VH SL/E Commodore prototype sells for $108,000

It’s believed to be the only survivor of three styling prototypes

Photographers: Ben Galli

The last surviving Holden VH Commodore SL/E prototype has gone to auction at Lloyds, fetching a top bid of $108,000 on Saturday.

Built on a 1979 VB Commodore, three of these styling prototypes are said to have been made, with the other two destroyed by Holden decades ago.

This prototype is powered by a 253ci V8, matched to an automatic transmission. Just two kilometres appear on the odometer.

“This Holden is in near showroom condition and is a once in a lifetime barn find,” said Lee Hames, Chief Operating Officer for Lloyds.

Former owner Barry Fielding told Unique Cars (Feb ‘22) that the mock-up was donated by Holden to a Tafe in the Murray Bridge region, where it was used as a teaching aid.

It was then placed in storage by a teacher prior to the institution’s shutdown, and eventually left to sit in Barry’s shed in country Victoria.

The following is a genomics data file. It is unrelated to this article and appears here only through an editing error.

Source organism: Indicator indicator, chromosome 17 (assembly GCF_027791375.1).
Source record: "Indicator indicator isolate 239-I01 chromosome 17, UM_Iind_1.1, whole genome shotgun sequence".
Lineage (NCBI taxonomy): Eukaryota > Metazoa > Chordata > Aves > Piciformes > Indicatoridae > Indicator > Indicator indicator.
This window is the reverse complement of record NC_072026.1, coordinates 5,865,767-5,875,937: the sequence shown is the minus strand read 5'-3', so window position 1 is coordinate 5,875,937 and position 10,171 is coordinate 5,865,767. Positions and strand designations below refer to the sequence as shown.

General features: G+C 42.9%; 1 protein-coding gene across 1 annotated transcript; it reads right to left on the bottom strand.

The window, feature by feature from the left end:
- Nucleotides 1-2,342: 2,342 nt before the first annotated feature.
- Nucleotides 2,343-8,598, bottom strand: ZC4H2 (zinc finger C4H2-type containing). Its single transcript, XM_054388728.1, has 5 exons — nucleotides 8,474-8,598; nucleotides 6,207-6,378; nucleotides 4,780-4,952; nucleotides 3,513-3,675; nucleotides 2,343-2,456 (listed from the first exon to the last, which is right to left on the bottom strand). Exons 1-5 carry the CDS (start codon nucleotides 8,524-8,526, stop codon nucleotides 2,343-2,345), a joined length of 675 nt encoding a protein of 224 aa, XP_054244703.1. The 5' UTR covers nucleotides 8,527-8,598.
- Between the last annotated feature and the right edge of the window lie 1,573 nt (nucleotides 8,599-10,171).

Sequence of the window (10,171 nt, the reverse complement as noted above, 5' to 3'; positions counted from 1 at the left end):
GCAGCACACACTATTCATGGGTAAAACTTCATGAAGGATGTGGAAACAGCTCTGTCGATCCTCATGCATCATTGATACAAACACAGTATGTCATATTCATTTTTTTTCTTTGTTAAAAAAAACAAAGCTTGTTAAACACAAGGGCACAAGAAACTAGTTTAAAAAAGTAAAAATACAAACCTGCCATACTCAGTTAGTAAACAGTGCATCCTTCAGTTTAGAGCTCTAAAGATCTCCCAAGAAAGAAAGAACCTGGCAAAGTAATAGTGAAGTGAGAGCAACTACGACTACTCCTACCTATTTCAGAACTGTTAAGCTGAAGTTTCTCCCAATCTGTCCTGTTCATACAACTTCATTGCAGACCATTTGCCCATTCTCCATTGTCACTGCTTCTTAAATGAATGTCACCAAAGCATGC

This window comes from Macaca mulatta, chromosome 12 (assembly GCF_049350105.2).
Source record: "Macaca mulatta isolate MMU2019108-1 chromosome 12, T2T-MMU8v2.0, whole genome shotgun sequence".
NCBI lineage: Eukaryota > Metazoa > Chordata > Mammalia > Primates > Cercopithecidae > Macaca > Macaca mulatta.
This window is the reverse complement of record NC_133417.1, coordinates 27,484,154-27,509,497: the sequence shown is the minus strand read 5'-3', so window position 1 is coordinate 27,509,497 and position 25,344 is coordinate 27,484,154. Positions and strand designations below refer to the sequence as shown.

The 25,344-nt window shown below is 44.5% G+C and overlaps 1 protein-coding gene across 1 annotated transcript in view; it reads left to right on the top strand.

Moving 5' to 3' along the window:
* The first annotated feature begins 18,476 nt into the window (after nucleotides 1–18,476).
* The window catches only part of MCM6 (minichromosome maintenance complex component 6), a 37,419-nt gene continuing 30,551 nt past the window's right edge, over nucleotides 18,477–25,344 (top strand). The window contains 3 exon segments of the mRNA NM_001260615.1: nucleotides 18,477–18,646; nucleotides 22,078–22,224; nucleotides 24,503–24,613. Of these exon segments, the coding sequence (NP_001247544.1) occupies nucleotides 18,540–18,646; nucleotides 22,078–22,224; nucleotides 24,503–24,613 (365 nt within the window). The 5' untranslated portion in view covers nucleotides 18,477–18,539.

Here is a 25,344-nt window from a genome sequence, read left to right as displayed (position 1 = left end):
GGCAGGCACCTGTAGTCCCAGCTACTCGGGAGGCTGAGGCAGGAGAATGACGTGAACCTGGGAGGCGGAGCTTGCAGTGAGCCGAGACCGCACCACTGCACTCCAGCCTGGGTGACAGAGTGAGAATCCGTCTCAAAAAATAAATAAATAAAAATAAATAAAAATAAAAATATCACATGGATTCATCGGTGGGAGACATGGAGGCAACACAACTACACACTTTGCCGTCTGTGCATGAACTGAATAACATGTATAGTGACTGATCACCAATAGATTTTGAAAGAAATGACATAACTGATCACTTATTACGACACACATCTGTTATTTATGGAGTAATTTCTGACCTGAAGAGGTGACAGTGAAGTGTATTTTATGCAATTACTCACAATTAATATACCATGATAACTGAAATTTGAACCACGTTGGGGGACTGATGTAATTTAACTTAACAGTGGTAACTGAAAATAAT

Numerous hand-made parts appear on the car, including reshaped panels, a parquetry-and-fibreglass bonnet, and a wooden grille and quarter window vents. Even the radio is a dummy piece, featuring graphics applied to a wooden shell.

Roughly hewn pentagonal centre caps can be found in the boot, and some parts bear a hand-written approval date of May 1980. The VH wouldn’t enter production until late 1981.

The realised price of $108,000 is considerably lower than another pre-production Aussie icon currently on the market. Last week we brought you this prototype HSV VN Group A, which has an asking price of $550,000.

While prototype Holdens don’t often change hands, a number of examples survive today. Several can be found at Echuca’s National Holden Motor Museum, including a prototype HJ Statesman and JB Camira, as well as the ‘Project Marilyn’ convertible Monaro concept.